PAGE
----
Addresses: Record company —Fiftyseven Records, 1770 Century Blvd., Suite B, Atlanta, GA 30345.
cut my teeth in the Seattle club scene when just about every band in town got a record deal but me, I’m not all that swayed by what’s popular, and I have a hard time putting anybody in a category,” Droge told Reece in the Billboard interview. “But, yeah, I see a lot more music that isn’t hard rock beginning to reach people.”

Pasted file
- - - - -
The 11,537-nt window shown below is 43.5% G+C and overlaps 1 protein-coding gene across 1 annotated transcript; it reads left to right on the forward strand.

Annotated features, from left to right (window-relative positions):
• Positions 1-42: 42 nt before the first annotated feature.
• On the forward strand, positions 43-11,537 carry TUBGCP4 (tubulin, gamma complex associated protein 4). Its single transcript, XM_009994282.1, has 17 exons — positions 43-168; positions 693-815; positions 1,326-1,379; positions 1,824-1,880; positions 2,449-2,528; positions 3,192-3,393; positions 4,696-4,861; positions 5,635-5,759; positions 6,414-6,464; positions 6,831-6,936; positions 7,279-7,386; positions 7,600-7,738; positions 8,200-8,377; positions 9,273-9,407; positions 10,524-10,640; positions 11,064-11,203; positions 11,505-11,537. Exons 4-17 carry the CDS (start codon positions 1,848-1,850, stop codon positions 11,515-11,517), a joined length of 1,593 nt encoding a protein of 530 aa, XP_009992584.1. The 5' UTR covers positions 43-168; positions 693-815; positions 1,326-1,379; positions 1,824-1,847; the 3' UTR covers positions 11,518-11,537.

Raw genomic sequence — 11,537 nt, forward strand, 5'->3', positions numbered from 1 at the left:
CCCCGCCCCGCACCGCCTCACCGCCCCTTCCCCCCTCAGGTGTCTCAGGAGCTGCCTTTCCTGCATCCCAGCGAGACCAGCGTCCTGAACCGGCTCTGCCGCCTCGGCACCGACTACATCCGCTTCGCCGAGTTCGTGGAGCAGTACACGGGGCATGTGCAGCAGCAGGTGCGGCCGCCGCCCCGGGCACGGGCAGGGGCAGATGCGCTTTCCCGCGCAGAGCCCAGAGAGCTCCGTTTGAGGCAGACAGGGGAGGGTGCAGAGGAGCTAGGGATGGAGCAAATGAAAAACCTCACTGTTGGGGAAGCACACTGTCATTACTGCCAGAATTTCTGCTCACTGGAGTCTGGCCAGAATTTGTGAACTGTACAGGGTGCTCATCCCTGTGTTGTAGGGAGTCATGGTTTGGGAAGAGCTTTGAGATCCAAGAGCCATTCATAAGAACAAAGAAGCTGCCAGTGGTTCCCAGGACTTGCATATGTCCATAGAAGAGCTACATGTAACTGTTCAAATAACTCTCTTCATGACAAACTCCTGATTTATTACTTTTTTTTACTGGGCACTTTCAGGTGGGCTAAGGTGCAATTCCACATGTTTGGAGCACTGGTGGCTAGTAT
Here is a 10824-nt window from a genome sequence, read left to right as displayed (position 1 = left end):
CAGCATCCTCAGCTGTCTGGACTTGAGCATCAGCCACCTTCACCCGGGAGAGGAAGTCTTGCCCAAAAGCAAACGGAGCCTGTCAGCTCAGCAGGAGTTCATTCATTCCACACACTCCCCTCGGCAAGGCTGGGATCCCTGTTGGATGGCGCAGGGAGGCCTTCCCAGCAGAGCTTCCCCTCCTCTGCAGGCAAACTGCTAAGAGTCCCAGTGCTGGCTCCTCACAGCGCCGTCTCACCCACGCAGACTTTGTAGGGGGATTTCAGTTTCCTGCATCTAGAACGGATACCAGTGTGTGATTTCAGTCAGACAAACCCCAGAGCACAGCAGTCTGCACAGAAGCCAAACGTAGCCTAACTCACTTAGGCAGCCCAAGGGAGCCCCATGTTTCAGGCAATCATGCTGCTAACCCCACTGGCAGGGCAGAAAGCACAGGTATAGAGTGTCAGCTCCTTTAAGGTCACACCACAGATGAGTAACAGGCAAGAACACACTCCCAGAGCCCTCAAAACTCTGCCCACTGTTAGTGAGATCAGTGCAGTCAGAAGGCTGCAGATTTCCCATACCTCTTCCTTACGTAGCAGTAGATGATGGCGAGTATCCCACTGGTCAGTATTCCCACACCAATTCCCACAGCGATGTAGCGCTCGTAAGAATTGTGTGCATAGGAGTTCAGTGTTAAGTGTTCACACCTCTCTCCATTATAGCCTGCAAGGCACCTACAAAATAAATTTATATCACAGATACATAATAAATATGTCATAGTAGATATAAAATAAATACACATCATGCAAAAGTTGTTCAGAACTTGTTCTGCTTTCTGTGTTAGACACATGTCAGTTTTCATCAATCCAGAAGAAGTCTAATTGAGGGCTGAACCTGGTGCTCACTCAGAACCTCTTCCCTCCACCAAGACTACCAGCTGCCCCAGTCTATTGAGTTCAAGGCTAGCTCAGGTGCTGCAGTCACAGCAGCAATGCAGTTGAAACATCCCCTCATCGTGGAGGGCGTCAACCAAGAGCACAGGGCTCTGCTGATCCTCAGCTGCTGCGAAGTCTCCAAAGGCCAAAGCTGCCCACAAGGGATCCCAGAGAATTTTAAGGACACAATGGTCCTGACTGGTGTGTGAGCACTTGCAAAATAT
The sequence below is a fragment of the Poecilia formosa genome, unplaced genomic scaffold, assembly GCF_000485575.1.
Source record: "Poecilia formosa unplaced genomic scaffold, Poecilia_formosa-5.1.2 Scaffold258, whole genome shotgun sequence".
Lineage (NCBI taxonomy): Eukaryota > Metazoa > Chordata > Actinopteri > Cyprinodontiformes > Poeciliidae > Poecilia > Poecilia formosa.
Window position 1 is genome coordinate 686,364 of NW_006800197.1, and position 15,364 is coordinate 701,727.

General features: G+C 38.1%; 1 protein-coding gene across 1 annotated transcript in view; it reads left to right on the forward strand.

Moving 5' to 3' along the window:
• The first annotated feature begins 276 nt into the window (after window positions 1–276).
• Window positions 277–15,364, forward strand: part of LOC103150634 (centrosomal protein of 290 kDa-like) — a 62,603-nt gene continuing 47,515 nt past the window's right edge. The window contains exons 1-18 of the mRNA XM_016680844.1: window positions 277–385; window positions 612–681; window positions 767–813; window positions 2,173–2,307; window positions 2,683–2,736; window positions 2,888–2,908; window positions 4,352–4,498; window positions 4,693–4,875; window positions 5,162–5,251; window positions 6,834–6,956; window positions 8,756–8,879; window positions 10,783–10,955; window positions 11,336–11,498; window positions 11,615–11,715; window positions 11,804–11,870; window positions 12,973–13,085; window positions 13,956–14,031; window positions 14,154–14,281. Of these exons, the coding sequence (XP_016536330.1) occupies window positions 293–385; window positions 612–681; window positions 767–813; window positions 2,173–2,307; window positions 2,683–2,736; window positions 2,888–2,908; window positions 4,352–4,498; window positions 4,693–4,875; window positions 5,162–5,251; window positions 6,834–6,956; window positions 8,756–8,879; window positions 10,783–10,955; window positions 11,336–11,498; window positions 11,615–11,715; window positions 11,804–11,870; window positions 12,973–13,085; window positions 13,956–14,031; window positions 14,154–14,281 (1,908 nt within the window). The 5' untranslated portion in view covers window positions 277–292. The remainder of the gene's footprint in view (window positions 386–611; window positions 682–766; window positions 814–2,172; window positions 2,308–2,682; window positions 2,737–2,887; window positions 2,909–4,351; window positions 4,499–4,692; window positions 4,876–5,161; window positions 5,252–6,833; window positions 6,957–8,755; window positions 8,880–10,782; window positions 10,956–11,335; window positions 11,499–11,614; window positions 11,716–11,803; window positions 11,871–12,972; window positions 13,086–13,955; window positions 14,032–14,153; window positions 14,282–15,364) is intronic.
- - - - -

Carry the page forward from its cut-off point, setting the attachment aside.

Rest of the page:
True to form, Droge ventured into new territory with his third record, the 1998 Spacey and Shakin’. By then, Droge had spent months opening for acts such as Tom Petty, Neil Young, and his friends in Pearl Jam, and the experience had led him away from his acoustic sound. Spacey and Shakin’, released on producer O’Brien’s Fiftyseven Records label, put forth a much heavier electric guitar sound, which Droge explained as a natural progression for any guitarist after playing so many large venues. “You have so much adrenaline running when you hit the stage,” he told Guitar World’s Alan Paul, “and you just want to get the audience’s interest right away and keep it, especially if you’re an opening act.”